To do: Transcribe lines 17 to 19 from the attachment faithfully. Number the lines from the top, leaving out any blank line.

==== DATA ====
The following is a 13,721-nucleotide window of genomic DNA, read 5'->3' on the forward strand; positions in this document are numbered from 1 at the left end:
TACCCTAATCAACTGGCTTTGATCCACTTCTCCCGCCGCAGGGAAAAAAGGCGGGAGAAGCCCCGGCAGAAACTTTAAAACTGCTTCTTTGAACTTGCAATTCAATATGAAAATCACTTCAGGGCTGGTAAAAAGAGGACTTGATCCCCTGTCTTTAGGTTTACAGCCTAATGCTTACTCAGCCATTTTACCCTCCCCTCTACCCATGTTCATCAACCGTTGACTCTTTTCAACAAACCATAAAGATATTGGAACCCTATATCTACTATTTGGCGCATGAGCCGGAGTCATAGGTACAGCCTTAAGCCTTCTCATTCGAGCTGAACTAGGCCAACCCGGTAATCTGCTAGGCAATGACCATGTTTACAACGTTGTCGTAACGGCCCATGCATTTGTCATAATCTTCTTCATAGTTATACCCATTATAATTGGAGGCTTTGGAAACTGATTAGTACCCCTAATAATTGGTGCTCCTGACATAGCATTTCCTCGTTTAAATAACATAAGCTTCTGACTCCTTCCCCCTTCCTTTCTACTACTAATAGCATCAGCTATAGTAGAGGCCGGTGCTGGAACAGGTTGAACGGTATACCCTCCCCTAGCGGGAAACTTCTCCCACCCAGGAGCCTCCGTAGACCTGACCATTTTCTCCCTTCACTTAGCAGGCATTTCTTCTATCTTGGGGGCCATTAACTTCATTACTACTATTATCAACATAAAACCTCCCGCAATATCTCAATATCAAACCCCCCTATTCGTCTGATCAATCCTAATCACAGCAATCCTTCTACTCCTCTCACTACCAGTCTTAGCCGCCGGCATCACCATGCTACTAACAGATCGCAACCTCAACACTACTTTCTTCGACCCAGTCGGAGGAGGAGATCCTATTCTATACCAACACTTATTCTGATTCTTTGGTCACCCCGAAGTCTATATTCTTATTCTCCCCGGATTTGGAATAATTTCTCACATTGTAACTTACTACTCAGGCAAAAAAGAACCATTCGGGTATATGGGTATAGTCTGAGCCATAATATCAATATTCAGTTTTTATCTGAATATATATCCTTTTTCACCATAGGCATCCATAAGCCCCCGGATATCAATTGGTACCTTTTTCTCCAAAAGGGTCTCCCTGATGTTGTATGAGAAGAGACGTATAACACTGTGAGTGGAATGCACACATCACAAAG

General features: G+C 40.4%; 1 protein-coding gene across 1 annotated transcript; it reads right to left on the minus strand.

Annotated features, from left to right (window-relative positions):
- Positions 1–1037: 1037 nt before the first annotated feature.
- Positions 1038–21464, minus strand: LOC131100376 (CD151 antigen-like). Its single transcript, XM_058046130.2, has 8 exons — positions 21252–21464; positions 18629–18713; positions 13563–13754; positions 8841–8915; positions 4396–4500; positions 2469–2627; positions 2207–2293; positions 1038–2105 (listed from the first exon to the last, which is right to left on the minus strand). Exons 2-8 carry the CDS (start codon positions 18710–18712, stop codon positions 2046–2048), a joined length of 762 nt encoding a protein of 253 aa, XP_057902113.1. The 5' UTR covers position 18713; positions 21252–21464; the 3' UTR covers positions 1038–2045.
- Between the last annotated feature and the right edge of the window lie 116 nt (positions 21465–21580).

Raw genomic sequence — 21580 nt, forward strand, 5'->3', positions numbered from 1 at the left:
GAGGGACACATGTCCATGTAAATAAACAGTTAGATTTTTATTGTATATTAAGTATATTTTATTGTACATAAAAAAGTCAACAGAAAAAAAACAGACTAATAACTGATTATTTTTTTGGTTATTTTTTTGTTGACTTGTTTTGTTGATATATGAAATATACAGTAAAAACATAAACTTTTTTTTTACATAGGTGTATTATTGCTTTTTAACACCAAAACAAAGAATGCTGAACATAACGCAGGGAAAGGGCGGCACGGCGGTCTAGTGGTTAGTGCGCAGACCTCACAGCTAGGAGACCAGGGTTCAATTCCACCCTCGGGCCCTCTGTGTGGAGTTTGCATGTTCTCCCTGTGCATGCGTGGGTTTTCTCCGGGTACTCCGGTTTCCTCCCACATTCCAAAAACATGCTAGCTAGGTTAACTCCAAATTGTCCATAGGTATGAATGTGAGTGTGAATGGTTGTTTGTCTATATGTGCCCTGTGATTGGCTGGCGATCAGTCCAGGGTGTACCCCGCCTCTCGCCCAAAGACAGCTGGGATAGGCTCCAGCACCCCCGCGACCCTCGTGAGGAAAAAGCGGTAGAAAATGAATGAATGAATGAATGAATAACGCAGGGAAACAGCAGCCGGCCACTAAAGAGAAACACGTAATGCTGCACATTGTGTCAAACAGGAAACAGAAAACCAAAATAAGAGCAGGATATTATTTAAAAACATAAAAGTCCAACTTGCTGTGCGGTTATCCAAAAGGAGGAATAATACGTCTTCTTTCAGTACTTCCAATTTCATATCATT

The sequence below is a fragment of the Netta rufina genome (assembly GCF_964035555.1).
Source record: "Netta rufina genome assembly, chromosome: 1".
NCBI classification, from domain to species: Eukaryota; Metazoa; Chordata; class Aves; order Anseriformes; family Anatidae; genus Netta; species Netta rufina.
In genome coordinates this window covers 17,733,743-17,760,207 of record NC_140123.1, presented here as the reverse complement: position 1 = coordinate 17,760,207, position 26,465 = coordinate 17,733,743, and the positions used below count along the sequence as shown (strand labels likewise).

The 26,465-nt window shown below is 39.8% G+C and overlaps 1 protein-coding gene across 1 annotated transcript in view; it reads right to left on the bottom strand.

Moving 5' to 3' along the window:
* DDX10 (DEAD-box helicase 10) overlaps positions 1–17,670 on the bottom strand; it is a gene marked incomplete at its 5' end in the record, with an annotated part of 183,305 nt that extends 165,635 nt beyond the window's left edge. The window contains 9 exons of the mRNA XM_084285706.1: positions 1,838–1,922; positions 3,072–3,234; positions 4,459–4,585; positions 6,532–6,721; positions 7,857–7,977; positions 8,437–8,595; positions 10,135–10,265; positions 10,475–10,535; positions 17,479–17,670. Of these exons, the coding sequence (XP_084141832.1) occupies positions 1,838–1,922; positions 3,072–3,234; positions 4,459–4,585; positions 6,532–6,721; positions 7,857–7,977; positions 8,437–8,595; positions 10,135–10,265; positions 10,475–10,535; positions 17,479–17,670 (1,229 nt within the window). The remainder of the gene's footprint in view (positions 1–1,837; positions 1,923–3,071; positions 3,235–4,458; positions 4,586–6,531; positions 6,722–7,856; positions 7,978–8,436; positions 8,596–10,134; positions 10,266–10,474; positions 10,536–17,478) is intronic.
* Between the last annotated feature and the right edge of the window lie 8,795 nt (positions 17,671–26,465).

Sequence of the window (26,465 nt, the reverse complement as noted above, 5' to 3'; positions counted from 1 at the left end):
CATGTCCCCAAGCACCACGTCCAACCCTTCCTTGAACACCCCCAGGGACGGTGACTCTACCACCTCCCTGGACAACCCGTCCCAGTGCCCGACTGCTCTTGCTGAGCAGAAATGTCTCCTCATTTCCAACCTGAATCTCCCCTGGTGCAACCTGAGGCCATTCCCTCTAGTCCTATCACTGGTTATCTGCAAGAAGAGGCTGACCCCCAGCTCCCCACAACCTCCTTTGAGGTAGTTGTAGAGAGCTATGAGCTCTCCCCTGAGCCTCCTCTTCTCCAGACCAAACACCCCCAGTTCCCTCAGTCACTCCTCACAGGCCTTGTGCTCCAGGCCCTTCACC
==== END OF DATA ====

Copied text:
* Between the last annotated feature and the right edge of the window lie 8,795 nt (positions 17,671–26,465).

Sequence of the window (26,465 nt, the reverse complement as noted above, 5' to 3'; positions counted from 1 at the left end):
CATGTCCCCAAGCACCACGTCCAACCCTTCCTTGAACACCCCCAGGGACGGTGACTCTACCACCTCCCTGGACAACCCGTCCCAGTGCCCGACTGCTCTTGCTGAGCAGAAATGTCTCCTCATTTCCAACCTGAATCTCCCCTGGTGCAACCTGAGGCCATTCCCTCTAGTCCTATCACTGGTTATCTGCAAGAAGAGGCTGACCCCCAGCTCCCCACAACCTCCTTTGAGGTAGTTGTAGAGAGCTATGAGCTCTCCCCTGAGCCTCCTCTTCTCCAGACCAAACACCCCCAGTTCCCTCAGTCACTCCTCACAGGCCTTGTGCTCCAGGCCCTTCACC